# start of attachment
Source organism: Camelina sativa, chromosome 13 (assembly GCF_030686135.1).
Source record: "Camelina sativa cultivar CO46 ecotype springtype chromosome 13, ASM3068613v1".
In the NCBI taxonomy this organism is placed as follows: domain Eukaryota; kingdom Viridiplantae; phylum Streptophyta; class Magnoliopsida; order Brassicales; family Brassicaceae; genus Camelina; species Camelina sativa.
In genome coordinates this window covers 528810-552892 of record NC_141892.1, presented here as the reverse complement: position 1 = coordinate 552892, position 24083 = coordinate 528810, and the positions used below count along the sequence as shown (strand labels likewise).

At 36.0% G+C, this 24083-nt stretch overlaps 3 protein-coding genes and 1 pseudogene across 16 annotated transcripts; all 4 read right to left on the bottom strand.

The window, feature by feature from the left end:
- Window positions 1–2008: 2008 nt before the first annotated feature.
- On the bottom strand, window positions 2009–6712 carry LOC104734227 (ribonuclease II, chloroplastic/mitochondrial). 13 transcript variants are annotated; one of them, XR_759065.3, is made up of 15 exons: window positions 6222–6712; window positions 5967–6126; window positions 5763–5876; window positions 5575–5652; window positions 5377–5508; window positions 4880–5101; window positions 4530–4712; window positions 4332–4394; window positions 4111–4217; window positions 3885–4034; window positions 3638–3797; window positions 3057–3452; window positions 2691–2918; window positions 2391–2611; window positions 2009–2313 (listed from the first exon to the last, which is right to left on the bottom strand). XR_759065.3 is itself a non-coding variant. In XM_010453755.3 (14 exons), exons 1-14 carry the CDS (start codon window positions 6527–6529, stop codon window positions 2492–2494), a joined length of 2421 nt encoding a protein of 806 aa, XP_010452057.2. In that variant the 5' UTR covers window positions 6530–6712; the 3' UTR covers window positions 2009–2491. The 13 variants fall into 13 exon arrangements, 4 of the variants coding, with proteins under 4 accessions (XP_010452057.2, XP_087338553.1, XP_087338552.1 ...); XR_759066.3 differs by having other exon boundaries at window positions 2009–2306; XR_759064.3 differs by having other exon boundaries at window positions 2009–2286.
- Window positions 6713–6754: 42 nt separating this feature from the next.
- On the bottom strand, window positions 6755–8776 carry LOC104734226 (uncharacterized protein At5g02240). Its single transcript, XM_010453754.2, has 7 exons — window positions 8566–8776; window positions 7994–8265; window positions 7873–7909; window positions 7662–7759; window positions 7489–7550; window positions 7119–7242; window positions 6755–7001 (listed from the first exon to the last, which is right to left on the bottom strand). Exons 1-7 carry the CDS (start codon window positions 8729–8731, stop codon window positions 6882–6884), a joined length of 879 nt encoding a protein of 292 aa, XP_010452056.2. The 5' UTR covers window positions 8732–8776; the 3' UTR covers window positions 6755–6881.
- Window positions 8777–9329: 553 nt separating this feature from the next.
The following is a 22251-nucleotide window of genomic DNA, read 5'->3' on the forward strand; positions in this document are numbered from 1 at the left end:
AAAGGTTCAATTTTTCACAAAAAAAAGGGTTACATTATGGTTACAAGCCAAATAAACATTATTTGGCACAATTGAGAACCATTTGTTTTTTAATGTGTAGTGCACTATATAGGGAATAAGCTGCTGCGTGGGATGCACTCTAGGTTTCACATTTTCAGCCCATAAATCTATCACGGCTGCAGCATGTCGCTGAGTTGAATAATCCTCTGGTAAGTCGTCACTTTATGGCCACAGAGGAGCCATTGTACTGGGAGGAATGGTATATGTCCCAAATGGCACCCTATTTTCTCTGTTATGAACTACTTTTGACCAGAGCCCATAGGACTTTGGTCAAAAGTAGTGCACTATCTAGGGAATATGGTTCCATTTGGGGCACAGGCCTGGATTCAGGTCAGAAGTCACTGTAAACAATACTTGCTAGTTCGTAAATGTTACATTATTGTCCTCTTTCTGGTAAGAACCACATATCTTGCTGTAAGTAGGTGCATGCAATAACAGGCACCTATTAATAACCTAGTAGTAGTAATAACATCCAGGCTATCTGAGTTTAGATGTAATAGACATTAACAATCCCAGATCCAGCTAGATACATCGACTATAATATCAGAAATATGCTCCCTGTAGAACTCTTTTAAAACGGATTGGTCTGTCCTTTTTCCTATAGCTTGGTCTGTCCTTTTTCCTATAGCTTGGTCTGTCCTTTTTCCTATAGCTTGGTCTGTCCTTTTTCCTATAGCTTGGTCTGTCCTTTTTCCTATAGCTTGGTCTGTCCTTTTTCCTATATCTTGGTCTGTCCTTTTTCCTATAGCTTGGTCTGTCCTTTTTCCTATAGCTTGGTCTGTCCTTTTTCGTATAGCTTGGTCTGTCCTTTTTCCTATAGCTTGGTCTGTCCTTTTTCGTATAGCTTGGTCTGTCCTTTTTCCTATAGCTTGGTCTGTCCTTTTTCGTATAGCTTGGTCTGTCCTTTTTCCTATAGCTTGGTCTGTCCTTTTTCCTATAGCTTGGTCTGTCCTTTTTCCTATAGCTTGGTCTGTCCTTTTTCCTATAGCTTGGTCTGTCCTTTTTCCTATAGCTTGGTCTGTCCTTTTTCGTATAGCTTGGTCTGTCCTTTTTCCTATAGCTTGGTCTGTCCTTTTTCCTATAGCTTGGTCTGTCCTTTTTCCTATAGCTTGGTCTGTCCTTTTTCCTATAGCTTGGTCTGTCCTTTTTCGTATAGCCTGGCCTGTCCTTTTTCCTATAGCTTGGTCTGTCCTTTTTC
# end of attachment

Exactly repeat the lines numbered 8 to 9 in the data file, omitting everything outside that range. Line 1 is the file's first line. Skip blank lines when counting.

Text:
- On the bottom strand, window positions 2009–6712 carry LOC104734227 (ribonuclease II, chloroplastic/mitochondrial). 13 transcript variants are annotated; one of them, XR_759065.3, is made up of 15 exons: window positions 6222–6712; window positions 5967–6126; window positions 5763–5876; window positions 5575–5652; window positions 5377–5508; window positions 4880–5101; window positions 4530–4712; window positions 4332–4394; window positions 4111–4217; window positions 3885–4034; window positions 3638–3797; window positions 3057–3452; window positions 2691–2918; window positions 2391–2611; window positions 2009–2313 (listed from the first exon to the last, which is right to left on the bottom strand). XR_759065.3 is itself a non-coding variant. In XM_010453755.3 (14 exons), exons 1-14 carry the CDS (start codon window positions 6527–6529, stop codon window positions 2492–2494), a joined length of 2421 nt encoding a protein of 806 aa, XP_010452057.2. In that variant the 5' UTR covers window positions 6530–6712; the 3' UTR covers window positions 2009–2491. The 13 variants fall into 13 exon arrangements, 4 of the variants coding, with proteins under 4 accessions (XP_010452057.2, XP_087338553.1, XP_087338552.1 ...); XR_759066.3 differs by having other exon boundaries at window positions 2009–2306; XR_759064.3 differs by having other exon boundaries at window positions 2009–2286.
- Window positions 6713–6754: 42 nt separating this feature from the next.